1. You lock in your profit
  2. You have gold available to reinvest

The part that is not necessarily obvious is that these two advantages combined give a much stronger effect than they do individually. They will compound, and over time a compounding difference will be massive!

Showing the potential effects of compounding

I’m gonna take a hypothetical example to show the idea.

If we compare Vial of the Sands prices and sell rates on the biggest and smallest EU servers we find the following (by looking at the corresponding pages on Wowuction):


  • Price: 75 520 gold
  • Sale rate: 5.6 per day


  • Price: 127 499 gold
  • Sale rate: 0.31 per day

I’m gonna assume the same crafting cost. This is of course incorrect as the smallest server will likely have a higher crafting cost. The incorrectness fo my assumption will however mean that I will overestimate the high price server so if anything the situation on the low profit margin server will in reality be even better by comparison. If we set the crafting cost to 60k.  The average profit per day for the servers will be:

  • Outland: (75 520-60 000)*5.6= 85 912 gold
  • Medivh: (127 499-60 000)*0.31 = 20 924.7 gold

We can also look at this for a set period of 3 days. We can get the average time between sales for the two realms: Medivh about 3 days, and for Outland about every 4-5 hours. If you could undercut to make sure you get every sale on the realm you will make 15 520 gold per 4-5 hours on Outland or 67 499 gold per 3 days on Medivh. Let’s see how 60 000 gold invested into one vial would look after 3 days.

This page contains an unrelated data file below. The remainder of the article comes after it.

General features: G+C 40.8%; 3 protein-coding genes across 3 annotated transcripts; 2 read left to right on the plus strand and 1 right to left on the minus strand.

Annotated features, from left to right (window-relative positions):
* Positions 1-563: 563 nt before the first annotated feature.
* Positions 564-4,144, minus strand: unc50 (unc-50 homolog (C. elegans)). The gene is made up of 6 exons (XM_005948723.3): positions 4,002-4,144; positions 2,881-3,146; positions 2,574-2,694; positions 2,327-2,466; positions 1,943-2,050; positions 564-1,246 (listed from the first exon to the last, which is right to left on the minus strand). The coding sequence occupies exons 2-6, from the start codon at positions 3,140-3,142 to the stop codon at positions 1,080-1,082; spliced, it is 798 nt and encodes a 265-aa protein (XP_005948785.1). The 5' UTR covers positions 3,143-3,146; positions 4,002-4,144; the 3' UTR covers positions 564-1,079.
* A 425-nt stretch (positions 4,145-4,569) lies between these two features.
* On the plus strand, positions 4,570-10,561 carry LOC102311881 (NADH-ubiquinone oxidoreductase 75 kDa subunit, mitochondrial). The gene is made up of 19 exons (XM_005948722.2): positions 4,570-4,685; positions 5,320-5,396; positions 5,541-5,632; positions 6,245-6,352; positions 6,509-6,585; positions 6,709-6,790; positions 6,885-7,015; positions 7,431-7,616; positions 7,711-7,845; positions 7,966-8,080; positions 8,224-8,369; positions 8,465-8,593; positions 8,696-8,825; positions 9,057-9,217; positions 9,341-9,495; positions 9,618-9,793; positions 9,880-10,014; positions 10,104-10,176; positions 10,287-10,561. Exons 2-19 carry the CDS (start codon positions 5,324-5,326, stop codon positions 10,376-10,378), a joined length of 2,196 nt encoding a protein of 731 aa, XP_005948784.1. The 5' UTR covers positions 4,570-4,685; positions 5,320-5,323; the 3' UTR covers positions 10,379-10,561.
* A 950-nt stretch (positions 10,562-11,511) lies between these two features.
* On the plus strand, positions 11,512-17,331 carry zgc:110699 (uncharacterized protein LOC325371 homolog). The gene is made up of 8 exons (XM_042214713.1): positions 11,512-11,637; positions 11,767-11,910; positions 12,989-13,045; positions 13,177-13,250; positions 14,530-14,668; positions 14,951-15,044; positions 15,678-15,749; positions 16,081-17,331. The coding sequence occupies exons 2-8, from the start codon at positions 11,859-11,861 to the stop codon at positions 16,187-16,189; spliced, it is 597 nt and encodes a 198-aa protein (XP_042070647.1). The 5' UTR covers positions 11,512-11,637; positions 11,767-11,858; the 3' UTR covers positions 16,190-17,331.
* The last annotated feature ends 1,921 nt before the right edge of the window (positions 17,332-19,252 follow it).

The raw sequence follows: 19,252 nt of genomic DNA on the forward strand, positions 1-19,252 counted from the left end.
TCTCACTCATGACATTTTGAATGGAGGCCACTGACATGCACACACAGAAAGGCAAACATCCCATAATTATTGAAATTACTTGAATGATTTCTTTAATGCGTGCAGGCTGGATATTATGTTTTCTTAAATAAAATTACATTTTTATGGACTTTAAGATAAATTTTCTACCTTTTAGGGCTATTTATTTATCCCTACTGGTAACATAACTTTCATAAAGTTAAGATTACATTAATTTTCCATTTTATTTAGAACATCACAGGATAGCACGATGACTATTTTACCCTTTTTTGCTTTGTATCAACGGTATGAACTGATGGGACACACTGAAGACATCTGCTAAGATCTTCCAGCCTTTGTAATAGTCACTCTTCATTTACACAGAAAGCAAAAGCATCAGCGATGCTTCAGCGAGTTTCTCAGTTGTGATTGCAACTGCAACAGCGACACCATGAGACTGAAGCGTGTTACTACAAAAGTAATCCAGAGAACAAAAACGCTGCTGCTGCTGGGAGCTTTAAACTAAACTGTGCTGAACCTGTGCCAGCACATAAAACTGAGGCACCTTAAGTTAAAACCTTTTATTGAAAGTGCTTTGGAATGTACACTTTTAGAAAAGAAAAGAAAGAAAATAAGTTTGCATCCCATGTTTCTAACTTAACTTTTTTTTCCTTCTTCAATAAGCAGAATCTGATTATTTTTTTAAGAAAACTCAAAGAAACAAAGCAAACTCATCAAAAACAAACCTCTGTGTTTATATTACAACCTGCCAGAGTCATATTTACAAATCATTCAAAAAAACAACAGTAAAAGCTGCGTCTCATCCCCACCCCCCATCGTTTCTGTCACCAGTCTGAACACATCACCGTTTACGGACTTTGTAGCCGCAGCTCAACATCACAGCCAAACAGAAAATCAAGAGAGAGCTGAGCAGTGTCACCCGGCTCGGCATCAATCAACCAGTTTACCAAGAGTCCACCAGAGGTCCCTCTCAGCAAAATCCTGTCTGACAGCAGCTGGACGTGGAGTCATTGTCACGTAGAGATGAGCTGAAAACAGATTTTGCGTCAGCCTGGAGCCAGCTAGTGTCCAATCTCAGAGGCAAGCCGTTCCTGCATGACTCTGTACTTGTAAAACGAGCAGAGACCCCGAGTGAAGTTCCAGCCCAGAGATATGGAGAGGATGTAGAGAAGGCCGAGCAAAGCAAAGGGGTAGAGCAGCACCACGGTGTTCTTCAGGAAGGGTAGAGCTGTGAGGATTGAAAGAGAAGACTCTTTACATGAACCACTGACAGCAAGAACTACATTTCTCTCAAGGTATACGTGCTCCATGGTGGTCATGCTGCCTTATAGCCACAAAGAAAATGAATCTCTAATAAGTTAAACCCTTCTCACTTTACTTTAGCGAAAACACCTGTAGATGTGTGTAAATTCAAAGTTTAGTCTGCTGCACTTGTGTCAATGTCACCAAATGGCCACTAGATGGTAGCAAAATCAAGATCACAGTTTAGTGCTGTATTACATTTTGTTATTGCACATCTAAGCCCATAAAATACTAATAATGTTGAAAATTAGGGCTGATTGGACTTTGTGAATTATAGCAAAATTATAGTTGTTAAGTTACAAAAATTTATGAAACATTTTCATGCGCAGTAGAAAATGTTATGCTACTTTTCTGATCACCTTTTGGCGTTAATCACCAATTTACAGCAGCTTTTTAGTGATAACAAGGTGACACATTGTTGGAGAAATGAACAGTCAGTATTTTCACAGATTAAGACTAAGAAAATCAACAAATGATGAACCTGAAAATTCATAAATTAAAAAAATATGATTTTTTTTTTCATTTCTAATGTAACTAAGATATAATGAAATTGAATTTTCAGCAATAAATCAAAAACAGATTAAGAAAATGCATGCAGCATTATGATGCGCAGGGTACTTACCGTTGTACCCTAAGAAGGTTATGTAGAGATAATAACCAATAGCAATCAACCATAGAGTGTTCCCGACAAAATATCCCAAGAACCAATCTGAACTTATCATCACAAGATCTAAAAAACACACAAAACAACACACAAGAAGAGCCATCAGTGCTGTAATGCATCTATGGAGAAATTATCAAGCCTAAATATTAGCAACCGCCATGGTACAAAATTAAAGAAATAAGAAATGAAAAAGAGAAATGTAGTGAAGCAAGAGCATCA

Medivh: One sale of 127 499 = 67 499 profit. Profit margin = 112% over a 3 day period.

Outland: One sale every 5 hours. Rounds down to 14 sales. 15 520 gold profit per. Total profit over 3 days = 217 280. Profit margin = 360%

Keep in mind that this example is not “real”. It is a thought experiment meant to illustrate a point. I wholeheartedly believe the underlying logic however, and I regularily crash markets if I feel my items sell to slow. The main “errors” are that on Medivh the crafting cost will probably be higher as well as materials are harder to get and fewer people have the recipe. It does however amply illustrate the concept perfectly with a real example. This example does not even include compounding as it would be a bit too cumbersome to include. But if you assume that you can reinvest the profits in other markets while keeping enough to craft a new Vial the Outland example will very quickly completely outpace the Medivh one.

Some conclusions

This example is obviously extreme. It illustrates the obvious fact that continuously reinvesting into smaller profit margins that sell fast is better than selling fewer items at larger margins, asumming that your supply is not capped. Our mind is wired to care more about the big numbers. 10 sales of 1 000 gold feels like less than one sale of 10 000 gold. Even though it’s obviously the same amount of gold. Try to work against your biases. Actively work on selling your items fast. Reinvest into more stock and keep on crafting.

Obviously this only works if you make sure you sell at a profit. I personally love thin margin markets with large volume. They are a mass crafters dream and will allow you take advantage of large sample sizes to remove the RNG component of any shuffle.

Agree? Disagree? Let me know in the comments!